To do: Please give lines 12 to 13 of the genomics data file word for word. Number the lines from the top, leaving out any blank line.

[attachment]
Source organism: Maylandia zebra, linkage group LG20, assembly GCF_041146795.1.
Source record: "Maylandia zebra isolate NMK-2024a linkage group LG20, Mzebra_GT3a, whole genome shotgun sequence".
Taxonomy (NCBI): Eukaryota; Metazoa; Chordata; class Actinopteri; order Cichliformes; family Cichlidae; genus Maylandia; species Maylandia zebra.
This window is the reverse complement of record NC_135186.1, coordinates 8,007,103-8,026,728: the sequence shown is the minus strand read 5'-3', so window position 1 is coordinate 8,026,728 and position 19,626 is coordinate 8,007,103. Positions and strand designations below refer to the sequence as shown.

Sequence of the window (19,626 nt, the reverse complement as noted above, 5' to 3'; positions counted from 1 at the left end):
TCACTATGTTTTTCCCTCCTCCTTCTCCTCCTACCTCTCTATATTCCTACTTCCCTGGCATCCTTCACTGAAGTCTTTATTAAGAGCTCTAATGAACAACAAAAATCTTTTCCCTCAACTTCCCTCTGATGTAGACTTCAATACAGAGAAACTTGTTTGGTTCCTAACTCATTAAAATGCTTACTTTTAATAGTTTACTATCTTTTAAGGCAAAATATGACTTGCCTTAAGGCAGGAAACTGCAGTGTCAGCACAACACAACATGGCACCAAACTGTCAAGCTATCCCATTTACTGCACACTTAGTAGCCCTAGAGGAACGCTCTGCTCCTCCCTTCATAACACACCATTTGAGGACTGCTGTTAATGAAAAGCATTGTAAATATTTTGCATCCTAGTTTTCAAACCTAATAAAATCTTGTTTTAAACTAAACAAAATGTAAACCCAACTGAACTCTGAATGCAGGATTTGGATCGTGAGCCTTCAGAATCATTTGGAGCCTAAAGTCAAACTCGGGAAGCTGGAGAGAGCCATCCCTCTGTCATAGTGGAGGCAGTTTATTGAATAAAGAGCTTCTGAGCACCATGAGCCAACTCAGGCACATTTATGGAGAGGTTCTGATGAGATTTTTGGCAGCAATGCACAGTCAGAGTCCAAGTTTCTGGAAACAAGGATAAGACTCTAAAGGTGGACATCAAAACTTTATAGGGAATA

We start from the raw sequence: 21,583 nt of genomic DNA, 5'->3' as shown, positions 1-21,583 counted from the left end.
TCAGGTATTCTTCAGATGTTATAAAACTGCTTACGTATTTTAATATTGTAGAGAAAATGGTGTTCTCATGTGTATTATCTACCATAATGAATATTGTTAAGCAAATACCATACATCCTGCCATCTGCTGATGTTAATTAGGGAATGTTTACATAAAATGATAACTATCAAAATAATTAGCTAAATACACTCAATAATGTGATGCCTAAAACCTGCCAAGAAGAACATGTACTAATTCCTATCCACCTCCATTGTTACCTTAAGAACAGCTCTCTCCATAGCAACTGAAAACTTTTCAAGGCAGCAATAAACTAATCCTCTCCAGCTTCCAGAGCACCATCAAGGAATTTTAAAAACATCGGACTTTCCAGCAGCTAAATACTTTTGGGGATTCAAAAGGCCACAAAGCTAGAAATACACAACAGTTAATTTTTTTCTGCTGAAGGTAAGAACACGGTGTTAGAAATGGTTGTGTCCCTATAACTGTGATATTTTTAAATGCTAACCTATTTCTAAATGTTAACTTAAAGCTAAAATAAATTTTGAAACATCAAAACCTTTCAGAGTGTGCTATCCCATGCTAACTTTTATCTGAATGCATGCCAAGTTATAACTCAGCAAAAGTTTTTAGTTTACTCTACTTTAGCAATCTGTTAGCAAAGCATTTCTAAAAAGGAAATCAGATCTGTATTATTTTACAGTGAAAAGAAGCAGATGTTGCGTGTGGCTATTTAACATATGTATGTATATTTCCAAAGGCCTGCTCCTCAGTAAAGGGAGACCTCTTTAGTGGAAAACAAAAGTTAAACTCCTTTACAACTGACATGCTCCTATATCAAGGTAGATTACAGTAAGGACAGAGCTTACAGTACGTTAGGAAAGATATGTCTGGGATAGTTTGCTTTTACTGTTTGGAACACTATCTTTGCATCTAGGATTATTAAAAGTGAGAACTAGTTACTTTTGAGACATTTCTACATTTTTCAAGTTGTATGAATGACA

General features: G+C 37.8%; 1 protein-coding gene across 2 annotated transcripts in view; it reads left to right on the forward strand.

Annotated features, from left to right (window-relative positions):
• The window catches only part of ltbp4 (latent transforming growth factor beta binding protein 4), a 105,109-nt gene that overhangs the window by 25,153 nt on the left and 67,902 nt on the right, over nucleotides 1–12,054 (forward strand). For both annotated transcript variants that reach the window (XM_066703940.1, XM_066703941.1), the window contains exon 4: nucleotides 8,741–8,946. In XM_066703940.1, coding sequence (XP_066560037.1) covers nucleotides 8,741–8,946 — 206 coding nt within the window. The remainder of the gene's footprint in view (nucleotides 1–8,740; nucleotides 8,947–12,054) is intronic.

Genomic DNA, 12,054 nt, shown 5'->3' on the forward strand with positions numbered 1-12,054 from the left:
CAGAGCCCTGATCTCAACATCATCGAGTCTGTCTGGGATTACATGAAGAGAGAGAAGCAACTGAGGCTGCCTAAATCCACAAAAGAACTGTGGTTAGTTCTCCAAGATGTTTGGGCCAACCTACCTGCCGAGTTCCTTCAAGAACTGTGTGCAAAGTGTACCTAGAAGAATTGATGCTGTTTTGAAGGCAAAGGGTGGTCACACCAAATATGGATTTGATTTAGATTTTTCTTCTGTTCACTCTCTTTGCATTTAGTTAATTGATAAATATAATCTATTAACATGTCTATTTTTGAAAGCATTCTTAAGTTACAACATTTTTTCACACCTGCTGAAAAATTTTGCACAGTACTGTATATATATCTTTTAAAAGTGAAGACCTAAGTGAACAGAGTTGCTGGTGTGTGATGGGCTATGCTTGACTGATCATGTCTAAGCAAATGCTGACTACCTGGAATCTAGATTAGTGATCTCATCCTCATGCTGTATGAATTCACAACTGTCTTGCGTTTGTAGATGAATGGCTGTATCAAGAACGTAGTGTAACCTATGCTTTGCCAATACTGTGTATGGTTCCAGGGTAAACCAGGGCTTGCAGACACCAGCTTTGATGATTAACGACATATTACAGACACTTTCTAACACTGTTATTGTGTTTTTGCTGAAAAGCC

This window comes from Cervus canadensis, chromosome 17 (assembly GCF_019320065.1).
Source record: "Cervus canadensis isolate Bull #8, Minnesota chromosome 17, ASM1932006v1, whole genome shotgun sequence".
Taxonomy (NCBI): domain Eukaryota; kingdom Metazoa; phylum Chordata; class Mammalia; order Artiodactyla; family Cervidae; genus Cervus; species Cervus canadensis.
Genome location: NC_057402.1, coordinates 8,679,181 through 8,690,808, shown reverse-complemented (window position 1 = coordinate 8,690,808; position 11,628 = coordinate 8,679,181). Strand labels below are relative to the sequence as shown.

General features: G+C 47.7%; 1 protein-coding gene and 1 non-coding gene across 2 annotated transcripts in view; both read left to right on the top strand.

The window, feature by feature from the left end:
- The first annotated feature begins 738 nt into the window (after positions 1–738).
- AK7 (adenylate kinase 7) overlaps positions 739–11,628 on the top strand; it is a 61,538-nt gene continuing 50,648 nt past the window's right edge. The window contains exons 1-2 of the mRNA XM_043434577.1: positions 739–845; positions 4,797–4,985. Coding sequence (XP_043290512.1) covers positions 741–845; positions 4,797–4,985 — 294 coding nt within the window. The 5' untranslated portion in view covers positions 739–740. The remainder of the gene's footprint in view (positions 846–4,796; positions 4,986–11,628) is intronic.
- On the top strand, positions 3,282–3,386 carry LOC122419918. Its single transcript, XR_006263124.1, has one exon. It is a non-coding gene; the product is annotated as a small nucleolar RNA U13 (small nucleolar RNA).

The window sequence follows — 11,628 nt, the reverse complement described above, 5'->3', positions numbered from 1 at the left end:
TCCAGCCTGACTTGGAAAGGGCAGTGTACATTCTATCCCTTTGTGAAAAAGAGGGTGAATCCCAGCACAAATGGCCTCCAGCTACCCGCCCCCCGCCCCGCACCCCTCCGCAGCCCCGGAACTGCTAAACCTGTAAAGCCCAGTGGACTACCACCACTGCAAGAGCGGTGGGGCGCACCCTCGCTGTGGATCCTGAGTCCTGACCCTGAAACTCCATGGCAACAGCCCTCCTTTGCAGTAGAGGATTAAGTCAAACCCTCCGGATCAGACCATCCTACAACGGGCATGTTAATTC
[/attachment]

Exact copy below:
Genomic DNA, 12,054 nt, shown 5'->3' on the forward strand with positions numbered 1-12,054 from the left:
CAGAGCCCTGATCTCAACATCATCGAGTCTGTCTGGGATTACATGAAGAGAGAGAAGCAACTGAGGCTGCCTAAATCCACAAAAGAACTGTGGTTAGTTCTCCAAGATGTTTGGGCCAACCTACCTGCCGAGTTCCTTCAAGAACTGTGTGCAAAGTGTACCTAGAAGAATTGATGCTGTTTTGAAGGCAAAGGGTGGTCACACCAAATATGGATTTGATTTAGATTTTTCTTCTGTTCACTCTCTTTGCATTTAGTTAATTGATAAATATAATCTATTAACATGTCTATTTTTGAAAGCATTCTTAAGTTACAACATTTTTTCACACCTGCTGAAAAATTTTGCACAGTACTGTATATATATCTTTTAAAAGTGAAGACCTAAGTGAACAGAGTTGCTGGTGTGTGATGGGCTATGCTTGACTGATCATGTCTAAGCAAATGCTGACTACCTGGAATCTAGATTAGTGATCTCATCCTCATGCTGTATGAATTCACAACTGTCTTGCGTTTGTAGATGAATGGCTGTATCAAGAACGTAGTGTAACCTATGCTTTGCCAATACTGTGTATGGTTCCAGGGTAAACCAGGGCTTGCAGACACCAGCTTTGATGATTAACGACATATTACAGACACTTTCTAACACTGTTATTGTGTTTTTGCTGAAAAGCC